In September 2014 in Sweden the first baby was born from a uterine transplant! The mother was a 36-year-old woman suffering from Rokitansky syndrome. This syndrome is characterized by the absence of a uterus in a woman’s birth and affects about 1 in 5,000 women who, while having ovaries and can produce eggs, cannot conceive without a uterus.
In this particular woman, the uterus of a 61-year-old relative, who already had two children, was transplanted. This complex operation took place in 2013 at the Sahlgrenska University Hospital in Gothenburg, Sweden, by a team of doctors under Dr. Mats Brännström.
The birth of this newborn was the culmination of more than ten years of research by the team of Dr. Mats Brännström, who in October 2014, a few days after this first birth, announced that there were two other pregnant women with a transplanted uterus, who were approaching in childbirth. Since then, three Swedish mothers have given birth thanks to this new way! This achievement opened a new path for thousands of women who either have uterine cancer or were born without it!
And in London the green light was given to perform the first ten uterine transplants. Doctors from Imperial College London (ICL) are planning the first transplant for 2016, hoping that the birth of the first baby will become a reality sometime in 2017 or 2018.
More than 100 women have been identified as suitable candidates for the transplants, which will be performed by a team of surgeons under Dr. Tz. Richard Smith, of the West London Gynecological Cancer Center at Queen Charlotte & Chelsea ICL.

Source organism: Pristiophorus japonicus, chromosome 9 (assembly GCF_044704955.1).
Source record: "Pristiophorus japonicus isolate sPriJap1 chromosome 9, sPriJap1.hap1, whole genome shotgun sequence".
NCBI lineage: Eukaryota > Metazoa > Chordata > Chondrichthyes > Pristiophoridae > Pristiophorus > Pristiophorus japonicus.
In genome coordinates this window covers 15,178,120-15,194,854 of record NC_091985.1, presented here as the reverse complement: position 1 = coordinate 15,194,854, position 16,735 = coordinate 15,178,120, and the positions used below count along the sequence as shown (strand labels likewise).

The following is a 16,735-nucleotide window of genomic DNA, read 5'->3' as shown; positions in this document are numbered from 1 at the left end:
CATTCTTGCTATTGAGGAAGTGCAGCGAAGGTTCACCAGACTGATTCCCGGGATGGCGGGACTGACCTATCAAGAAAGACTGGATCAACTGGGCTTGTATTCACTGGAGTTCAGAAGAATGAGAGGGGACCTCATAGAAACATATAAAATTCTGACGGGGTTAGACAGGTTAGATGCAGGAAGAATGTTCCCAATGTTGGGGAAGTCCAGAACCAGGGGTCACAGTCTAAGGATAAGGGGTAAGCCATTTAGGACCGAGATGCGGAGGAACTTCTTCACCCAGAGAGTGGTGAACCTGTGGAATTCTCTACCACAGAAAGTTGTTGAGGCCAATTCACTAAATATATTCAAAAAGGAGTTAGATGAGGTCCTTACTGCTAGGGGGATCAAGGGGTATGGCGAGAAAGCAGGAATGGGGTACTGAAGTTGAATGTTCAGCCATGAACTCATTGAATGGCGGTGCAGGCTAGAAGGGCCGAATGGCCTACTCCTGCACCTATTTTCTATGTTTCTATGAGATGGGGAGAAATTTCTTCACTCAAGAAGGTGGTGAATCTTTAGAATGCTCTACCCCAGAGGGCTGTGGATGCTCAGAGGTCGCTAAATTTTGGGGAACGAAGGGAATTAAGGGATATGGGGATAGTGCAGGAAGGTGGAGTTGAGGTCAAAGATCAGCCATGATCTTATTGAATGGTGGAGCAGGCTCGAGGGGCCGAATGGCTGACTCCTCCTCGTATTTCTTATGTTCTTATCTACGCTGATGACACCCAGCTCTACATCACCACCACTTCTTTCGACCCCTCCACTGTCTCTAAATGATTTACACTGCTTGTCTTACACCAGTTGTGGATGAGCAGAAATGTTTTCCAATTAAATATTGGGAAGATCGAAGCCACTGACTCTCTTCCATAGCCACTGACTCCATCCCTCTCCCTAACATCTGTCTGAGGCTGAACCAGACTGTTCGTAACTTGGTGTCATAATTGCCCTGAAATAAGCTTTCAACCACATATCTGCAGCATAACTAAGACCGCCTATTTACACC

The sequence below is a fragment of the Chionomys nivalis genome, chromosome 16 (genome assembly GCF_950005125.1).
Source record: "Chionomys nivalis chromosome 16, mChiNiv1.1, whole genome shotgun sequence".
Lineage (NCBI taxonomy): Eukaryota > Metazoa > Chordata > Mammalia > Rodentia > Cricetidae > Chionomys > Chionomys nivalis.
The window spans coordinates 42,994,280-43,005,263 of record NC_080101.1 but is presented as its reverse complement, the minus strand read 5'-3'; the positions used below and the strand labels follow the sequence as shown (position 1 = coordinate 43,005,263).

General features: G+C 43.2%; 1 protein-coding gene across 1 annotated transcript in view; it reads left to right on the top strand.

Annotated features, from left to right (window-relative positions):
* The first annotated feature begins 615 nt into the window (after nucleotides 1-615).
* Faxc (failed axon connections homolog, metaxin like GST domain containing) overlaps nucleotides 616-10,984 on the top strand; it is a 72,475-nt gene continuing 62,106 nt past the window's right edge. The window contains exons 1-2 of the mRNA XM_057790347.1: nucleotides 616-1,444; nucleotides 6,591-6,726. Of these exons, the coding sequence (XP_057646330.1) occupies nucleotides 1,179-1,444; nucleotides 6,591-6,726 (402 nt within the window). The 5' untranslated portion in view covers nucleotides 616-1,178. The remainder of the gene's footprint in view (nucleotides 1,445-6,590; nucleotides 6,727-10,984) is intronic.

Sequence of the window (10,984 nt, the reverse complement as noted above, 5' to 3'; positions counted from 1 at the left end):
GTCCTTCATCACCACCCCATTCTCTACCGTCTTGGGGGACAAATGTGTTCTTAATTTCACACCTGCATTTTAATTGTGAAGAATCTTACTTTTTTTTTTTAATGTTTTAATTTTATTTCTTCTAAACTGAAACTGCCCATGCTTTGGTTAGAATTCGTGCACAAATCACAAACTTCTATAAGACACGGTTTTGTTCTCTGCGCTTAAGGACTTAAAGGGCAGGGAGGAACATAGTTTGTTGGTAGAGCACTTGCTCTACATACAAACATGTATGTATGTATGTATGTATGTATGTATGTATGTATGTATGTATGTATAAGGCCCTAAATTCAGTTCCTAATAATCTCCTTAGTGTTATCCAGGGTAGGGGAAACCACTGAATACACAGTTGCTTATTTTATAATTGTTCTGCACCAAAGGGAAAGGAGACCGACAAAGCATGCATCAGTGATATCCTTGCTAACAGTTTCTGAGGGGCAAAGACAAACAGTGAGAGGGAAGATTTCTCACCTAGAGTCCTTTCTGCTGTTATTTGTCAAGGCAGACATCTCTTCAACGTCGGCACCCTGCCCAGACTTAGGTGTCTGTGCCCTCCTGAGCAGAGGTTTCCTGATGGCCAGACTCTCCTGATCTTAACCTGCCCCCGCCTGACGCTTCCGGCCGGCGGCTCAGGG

According to Dr. Smith, the new technique gives hope for a normal pregnancy to these women, who until now had only the opportunity to adopt a child or have it with a surrogate mother.
More than 300 women had registered to participate in the ICL Uterine Transplant Program clinical trials, but only one in three met the criteria set by doctors.
These criteria include the woman being 25-38 years old, functioning ovaries, her own eggs and healthy body weight, as well as having a long-term partner.
The British surgeons, who have been preparing for this operation for 20 years, have decided to use matrices from corpse donors in transplants and not from living mothers, sisters or other relatives of young women as their Swedish colleagues did.
Babies will be born by caesarean section to protect the transplanted uterus from the trauma of a normal birth. Women will be able to start new pregnancy attempts six months after the birth of their first baby, otherwise the uterus will be removed to get rid of immunosuppression. This procedure offers hope to women around the world who suffer from infertility and is due solely to the cause of uterine insufficiency.